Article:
But the descent was totally worth it. We had probably three turns of the 180 variety on the final twenty two miles on the run into "town"
Town was non-existent (ie we had to get food catered (ps which is awesome)) so we got the van to drive us to Leadville so we could make fun of all the people camping while we got expensive ice-cream and got strava-faced by multiple dorks.
  
Day 4
Twin Lakes to Leadville to Granby to Grand Lake
125 miles at just over 7 hours
Add 16 miles uphill to the start and 15 more slightly uphill at the end!
Three category four climbs, a category three, and a category two- but with a slight tailwind makes for an awesome ride. 

There were some awesome descents, too, though. I will always remember this bike path we were rolling down at no joke 35mph for a good five miles. That has to be a category one climb going the other way, ON THE BIKE PATH PEOPLE. 

Kind of funny in the morning, our host got a flat on the way out to Leadville and it was so cold (34° according to Garmin) his Co2 froze his valve core open. In the afternoon, the same guy had to go and ride a mile an a half more to get ice cold cokes because we were suffering from the heat (97° according to Garmin)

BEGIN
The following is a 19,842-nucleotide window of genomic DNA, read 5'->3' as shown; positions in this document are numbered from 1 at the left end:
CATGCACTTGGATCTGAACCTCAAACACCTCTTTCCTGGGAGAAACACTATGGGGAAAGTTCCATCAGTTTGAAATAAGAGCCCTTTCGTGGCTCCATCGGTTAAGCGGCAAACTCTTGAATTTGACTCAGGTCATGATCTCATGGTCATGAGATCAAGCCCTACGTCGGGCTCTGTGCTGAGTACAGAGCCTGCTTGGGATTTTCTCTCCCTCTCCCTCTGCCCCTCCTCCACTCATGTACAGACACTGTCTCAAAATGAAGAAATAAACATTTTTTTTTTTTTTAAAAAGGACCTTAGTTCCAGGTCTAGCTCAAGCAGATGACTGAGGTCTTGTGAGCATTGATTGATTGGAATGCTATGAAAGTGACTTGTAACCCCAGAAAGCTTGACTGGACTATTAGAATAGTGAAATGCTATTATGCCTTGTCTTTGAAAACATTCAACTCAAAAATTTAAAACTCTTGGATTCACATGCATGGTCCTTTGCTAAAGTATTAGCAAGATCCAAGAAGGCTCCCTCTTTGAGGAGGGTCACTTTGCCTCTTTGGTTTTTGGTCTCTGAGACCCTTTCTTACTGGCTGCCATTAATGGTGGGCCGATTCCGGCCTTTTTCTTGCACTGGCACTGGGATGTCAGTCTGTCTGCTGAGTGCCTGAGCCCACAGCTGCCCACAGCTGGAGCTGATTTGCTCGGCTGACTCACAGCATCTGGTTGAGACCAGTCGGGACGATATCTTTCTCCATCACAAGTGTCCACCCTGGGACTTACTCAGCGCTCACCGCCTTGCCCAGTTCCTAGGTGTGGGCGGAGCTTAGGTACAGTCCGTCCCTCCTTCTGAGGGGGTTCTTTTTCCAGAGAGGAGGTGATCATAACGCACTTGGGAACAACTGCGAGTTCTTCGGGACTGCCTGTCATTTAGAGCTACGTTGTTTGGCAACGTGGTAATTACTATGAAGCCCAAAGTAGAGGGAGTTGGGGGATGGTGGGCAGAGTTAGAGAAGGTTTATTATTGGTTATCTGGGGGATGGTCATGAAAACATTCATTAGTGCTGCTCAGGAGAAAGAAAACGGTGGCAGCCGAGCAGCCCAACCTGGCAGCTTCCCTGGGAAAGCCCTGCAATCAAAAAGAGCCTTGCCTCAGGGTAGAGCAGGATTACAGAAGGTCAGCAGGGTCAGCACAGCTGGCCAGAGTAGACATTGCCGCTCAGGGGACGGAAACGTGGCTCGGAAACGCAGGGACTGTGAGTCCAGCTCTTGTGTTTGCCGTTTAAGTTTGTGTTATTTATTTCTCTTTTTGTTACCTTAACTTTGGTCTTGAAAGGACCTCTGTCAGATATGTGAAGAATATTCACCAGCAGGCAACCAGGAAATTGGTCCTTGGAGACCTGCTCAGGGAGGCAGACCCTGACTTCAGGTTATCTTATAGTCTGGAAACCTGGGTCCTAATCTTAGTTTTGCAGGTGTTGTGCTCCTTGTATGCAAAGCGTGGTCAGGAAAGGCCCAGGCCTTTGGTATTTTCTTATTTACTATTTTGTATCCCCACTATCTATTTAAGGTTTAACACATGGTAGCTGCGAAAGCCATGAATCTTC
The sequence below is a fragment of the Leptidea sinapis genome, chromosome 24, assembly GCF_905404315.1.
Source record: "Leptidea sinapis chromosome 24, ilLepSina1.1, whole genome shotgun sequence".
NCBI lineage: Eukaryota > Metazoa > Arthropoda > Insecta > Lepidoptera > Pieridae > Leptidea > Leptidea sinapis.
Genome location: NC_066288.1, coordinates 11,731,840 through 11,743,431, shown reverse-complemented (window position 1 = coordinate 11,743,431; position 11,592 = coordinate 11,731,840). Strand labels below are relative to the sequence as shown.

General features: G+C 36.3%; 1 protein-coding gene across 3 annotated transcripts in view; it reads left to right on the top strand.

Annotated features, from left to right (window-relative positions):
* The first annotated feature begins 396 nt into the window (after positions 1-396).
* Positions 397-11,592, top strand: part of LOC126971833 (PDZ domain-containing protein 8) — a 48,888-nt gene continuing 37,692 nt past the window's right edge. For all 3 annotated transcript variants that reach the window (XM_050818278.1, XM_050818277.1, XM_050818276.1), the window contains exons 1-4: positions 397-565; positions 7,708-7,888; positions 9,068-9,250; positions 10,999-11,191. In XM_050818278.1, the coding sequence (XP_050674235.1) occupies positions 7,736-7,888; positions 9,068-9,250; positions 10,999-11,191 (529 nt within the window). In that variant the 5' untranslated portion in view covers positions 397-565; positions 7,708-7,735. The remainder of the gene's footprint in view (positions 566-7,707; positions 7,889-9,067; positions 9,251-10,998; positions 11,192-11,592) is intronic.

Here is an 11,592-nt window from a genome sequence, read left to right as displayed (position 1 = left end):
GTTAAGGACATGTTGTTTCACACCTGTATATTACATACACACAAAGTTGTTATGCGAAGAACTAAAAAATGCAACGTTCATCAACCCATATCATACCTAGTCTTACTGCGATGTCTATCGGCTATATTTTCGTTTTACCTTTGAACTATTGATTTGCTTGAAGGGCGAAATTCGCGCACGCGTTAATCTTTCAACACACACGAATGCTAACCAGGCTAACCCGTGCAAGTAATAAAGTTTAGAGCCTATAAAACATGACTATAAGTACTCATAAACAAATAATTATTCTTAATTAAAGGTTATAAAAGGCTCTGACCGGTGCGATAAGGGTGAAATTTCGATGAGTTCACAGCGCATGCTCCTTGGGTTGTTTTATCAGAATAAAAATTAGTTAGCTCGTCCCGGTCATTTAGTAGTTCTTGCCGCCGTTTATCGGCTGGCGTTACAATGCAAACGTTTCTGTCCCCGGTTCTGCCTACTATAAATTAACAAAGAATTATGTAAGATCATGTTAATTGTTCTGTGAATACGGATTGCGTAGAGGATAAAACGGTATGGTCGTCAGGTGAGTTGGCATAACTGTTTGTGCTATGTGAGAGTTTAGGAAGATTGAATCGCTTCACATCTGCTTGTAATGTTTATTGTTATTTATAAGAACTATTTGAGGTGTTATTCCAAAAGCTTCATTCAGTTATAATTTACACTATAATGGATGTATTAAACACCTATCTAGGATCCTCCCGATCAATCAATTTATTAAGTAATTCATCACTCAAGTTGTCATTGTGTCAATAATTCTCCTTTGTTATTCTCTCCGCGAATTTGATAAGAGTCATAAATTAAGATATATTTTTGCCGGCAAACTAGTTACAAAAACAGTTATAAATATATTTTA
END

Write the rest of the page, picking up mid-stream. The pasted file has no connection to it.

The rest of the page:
There are probably lots of small stories I am forgetting from this day but we did have to focus on the riding a bit more as we were volunteered as the three victims who got to do the whole ride. We were rewarded with a little more sleep and a nice head start the next morning though!  
Day 5
Grand Lake to Estes Park 
53 miles in 3 and 1/2 hours
Pretty neat picture Julie captured of some FRED's I DESTROYED.
 
This day included riding through the national park system. Nervous my legs would be tired again (I did ride a good bit the two weeks before this trip to officially call it a "block") I wore my iPod for the climb up. This way I didn't have to hear myself gasping for air and I could fist pump behind my dad cruising up. It was awesome looking around and taking some pictures.
One more giant switchback to the summit!


Little bit of haze from the fire on the top of the peaks.